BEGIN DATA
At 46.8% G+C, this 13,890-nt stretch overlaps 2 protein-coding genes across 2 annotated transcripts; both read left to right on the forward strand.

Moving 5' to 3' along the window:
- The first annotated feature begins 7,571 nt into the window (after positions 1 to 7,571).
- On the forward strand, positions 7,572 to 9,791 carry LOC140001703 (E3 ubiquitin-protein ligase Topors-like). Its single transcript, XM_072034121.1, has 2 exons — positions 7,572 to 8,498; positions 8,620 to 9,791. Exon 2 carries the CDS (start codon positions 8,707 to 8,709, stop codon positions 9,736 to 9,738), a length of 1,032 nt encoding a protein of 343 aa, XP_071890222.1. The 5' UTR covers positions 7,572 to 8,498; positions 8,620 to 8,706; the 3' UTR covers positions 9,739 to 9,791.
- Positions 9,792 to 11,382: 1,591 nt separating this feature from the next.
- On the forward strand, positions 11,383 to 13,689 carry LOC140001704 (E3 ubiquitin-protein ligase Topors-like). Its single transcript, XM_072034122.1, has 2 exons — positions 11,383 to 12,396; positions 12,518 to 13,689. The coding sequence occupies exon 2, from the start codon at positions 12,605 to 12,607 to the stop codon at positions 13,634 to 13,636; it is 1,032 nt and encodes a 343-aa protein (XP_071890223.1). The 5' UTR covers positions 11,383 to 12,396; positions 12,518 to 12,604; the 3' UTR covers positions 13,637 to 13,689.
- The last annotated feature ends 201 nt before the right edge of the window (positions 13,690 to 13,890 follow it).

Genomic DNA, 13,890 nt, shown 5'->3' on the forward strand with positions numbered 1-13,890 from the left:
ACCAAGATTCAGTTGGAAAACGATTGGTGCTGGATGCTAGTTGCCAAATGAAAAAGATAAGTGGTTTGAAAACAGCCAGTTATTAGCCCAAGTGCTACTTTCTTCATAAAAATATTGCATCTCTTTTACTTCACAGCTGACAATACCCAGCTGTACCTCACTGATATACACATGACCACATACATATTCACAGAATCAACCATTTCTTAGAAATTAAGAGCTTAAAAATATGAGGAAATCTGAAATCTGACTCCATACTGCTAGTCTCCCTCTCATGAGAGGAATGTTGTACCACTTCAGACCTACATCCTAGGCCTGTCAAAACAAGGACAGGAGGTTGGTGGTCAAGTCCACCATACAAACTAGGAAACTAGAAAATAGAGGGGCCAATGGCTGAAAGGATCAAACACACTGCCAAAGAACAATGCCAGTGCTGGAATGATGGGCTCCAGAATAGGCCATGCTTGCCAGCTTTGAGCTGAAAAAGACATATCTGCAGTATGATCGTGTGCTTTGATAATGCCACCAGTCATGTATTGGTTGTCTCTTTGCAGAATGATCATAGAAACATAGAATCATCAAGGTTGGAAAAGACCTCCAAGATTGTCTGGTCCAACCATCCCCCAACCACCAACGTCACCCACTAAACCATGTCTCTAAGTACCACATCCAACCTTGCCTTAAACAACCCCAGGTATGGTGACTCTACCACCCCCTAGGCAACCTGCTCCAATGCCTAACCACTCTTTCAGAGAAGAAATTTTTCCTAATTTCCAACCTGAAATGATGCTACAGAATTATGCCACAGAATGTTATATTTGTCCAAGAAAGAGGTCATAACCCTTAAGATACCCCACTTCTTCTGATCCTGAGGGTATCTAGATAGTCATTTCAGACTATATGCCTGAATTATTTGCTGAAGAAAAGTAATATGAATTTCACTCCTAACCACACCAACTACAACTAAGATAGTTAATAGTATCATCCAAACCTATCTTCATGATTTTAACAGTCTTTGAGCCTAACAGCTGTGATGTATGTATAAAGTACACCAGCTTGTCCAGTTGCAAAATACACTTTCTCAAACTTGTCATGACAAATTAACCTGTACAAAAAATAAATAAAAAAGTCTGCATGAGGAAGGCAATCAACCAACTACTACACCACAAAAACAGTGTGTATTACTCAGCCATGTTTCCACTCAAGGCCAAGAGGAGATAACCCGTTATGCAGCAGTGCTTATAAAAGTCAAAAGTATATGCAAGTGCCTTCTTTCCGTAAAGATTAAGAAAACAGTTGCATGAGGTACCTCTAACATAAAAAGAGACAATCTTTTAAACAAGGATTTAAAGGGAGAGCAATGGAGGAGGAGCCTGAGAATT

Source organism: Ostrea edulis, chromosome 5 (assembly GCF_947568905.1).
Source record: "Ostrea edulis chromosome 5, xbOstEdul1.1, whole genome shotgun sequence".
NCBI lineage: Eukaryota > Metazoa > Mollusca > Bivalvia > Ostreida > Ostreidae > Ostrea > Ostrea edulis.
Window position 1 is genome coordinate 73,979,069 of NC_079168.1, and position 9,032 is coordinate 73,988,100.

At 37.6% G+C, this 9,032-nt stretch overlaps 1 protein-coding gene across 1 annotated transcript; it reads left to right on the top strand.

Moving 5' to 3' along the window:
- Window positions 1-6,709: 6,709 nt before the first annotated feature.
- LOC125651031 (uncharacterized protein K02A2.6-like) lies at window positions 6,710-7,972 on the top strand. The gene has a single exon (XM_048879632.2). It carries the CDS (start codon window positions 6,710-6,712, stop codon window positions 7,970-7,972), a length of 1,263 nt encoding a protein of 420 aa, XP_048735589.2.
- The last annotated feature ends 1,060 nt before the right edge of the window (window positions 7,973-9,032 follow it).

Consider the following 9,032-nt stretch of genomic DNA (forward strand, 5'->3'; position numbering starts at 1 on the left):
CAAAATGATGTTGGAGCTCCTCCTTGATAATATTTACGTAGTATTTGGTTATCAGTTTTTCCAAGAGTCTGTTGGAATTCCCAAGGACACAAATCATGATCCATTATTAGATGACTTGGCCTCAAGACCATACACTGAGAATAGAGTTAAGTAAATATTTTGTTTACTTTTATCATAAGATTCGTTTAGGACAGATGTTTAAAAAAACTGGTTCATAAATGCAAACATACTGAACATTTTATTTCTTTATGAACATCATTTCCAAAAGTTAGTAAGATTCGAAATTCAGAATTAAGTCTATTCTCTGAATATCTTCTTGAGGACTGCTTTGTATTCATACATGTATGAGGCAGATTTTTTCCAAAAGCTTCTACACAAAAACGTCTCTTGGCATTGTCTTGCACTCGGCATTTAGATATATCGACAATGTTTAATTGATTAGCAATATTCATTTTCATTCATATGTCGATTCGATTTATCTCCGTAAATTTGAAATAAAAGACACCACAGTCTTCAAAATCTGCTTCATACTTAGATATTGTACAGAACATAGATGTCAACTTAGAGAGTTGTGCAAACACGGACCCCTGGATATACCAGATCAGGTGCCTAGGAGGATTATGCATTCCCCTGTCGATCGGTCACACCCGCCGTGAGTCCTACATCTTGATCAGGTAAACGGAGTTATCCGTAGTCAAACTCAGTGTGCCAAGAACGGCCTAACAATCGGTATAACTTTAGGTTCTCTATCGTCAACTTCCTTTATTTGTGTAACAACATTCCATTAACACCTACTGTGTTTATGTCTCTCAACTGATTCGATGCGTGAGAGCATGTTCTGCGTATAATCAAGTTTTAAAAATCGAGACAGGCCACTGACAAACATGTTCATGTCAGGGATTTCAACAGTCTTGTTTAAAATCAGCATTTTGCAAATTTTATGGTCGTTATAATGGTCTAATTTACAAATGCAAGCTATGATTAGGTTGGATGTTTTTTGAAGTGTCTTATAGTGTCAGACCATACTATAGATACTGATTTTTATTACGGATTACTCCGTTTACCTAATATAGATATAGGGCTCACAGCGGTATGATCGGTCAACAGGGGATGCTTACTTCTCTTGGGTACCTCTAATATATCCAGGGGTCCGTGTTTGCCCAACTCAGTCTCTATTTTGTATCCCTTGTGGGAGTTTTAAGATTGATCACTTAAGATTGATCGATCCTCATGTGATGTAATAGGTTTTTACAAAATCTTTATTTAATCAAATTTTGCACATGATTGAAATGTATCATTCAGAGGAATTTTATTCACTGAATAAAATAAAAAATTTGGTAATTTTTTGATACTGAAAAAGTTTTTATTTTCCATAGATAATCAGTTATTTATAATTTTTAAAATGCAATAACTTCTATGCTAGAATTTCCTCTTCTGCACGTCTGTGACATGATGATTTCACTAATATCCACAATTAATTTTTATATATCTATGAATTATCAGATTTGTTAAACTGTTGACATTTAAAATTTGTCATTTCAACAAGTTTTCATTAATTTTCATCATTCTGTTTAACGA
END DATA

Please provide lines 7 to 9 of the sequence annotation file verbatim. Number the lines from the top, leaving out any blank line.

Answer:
- The last annotated feature ends 201 nt before the right edge of the window (positions 13,690 to 13,890 follow it).

Genomic DNA, 13,890 nt, shown 5'->3' on the forward strand with positions numbered 1-13,890 from the left:
ACCAAGATTCAGTTGGAAAACGATTGGTGCTGGATGCTAGTTGCCAAATGAAAAAGATAAGTGGTTTGAAAACAGCCAGTTATTAGCCCAAGTGCTACTTTCTTCATAAAAATATTGCATCTCTTTTACTTCACAGCTGACAATACCCAGCTGTACCTCACTGATATACACATGACCACATACATATTCACAGAATCAACCATTTCTTAGAAATTAAGAGCTTAAAAATATGAGGAAATCTGAAATCTGACTCCATACTGCTAGTCTCCCTCTCATGAGAGGAATGTTGTACCACTTCAGACCTACATCCTAGGCCTGTCAAAACAAGGACAGGAGGTTGGTGGTCAAGTCCACCATACAAACTAGGAAACTAGAAAATAGAGGGGCCAATGGCTGAAAGGATCAAACACACTGCCAAAGAACAATGCCAGTGCTGGAATGATGGGCTCCAGAATAGGCCATGCTTGCCAGCTTTGAGCTGAAAAAGACATATCTGCAGTATGATCGTGTGCTTTGATAATGCCACCAGTCATGTATTGGTTGTCTCTTTGCAGAATGATCATAGAAACATAGAATCATCAAGGTTGGAAAAGACCTCCAAGATTGTCTGGTCCAACCATCCCCCAACCACCAACGTCACCCACTAAACCATGTCTCTAAGTACCACATCCAACCTTGCCTTAAACAACCCCAGGTATGGTGACTCTACCACCCCCTAGGCAACCTGCTCCAATGCCTAACCACTCTTTCAGAGAAGAAATTTTTCCTAATTTCCAACCTGAAATGATGCTACAGAATTATGCCACAGAATGTTATATTTGTCCAAGAAAGAGGTCATAACCCTTAAGATACCCCACTTCTTCTGATCCTGAGGGTATCTAGATAGTCATTTCAGACTATATGCCTGAATTATTTGCTGAAGAAAAGTAATATGAATTTCACTCCTAACCACACCAACTACAACTAAGATAGTTAATAGTATCATCCAAACCTATCTTCATGATTTTAACAGTCTTTGAGCCTAACAGCTGTGATGTATGTATAAAGTACACCAGCTTGTCCAGTTGCAAAATACACTTTCTCAAACTTGTCATGACAAATTAACCTGTACAAAAAATAAATAAAAAAGTCTGCATGAGGAAGGCAATCAACCAACTACTACACCACAAAAACAGTGTGTATTACTCAGCCATGTTTCCACTCAAGGCCAAGAGGAGATAACCCGTTATGCAGCAGTGCTTATAAAAGTCAAAAGTATATGCAAGTGCCTTCTTTCCGTAAAGATTAAGAAAACAGTTGCATGAGGTACCTCTAACATAAAAAGAGACAATCTTTTAAACAAGGATTTAAAGGGAGAGCAATGGAGGAGGAGCCTGAGAATT